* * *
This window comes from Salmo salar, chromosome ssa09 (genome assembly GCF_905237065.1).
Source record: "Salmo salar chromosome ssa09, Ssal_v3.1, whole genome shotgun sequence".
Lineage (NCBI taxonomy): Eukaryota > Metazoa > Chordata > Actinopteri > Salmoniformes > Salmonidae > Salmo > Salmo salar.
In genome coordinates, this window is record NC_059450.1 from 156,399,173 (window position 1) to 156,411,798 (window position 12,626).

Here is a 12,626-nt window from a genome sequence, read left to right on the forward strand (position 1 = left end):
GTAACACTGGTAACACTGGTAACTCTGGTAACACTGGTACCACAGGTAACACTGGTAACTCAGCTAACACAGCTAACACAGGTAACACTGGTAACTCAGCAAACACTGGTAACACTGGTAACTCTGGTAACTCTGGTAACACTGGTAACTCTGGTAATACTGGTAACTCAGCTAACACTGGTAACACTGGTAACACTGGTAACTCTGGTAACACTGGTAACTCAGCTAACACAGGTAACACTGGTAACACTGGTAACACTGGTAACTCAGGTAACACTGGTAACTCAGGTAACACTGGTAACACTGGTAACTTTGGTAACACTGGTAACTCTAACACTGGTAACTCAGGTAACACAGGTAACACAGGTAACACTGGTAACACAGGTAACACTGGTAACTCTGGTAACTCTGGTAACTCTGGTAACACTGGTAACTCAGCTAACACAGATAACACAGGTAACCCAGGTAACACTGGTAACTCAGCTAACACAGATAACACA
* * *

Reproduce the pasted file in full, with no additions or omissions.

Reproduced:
This window comes from Salmo salar, chromosome ssa09 (genome assembly GCF_905237065.1).
Source record: "Salmo salar chromosome ssa09, Ssal_v3.1, whole genome shotgun sequence".
Lineage (NCBI taxonomy): Eukaryota > Metazoa > Chordata > Actinopteri > Salmoniformes > Salmonidae > Salmo > Salmo salar.
In genome coordinates, this window is record NC_059450.1 from 156,399,173 (window position 1) to 156,411,798 (window position 12,626).

Here is a 12,626-nt window from a genome sequence, read left to right on the forward strand (position 1 = left end):
GTAACACTGGTAACACTGGTAACTCTGGTAACACTGGTACCACAGGTAACACTGGTAACTCAGCTAACACAGCTAACACAGGTAACACTGGTAACTCAGCAAACACTGGTAACACTGGTAACTCTGGTAACTCTGGTAACACTGGTAACTCTGGTAATACTGGTAACTCAGCTAACACTGGTAACACTGGTAACACTGGTAACTCTGGTAACACTGGTAACTCAGCTAACACAGGTAACACTGGTAACACTGGTAACACTGGTAACTCAGGTAACACTGGTAACTCAGGTAACACTGGTAACACTGGTAACTTTGGTAACACTGGTAACTCTAACACTGGTAACTCAGGTAACACAGGTAACACAGGTAACACTGGTAACACAGGTAACACTGGTAACTCTGGTAACTCTGGTAACTCTGGTAACACTGGTAACTCAGCTAACACAGATAACACAGGTAACCCAGGTAACACTGGTAACTCAGCTAACACAGATAACACA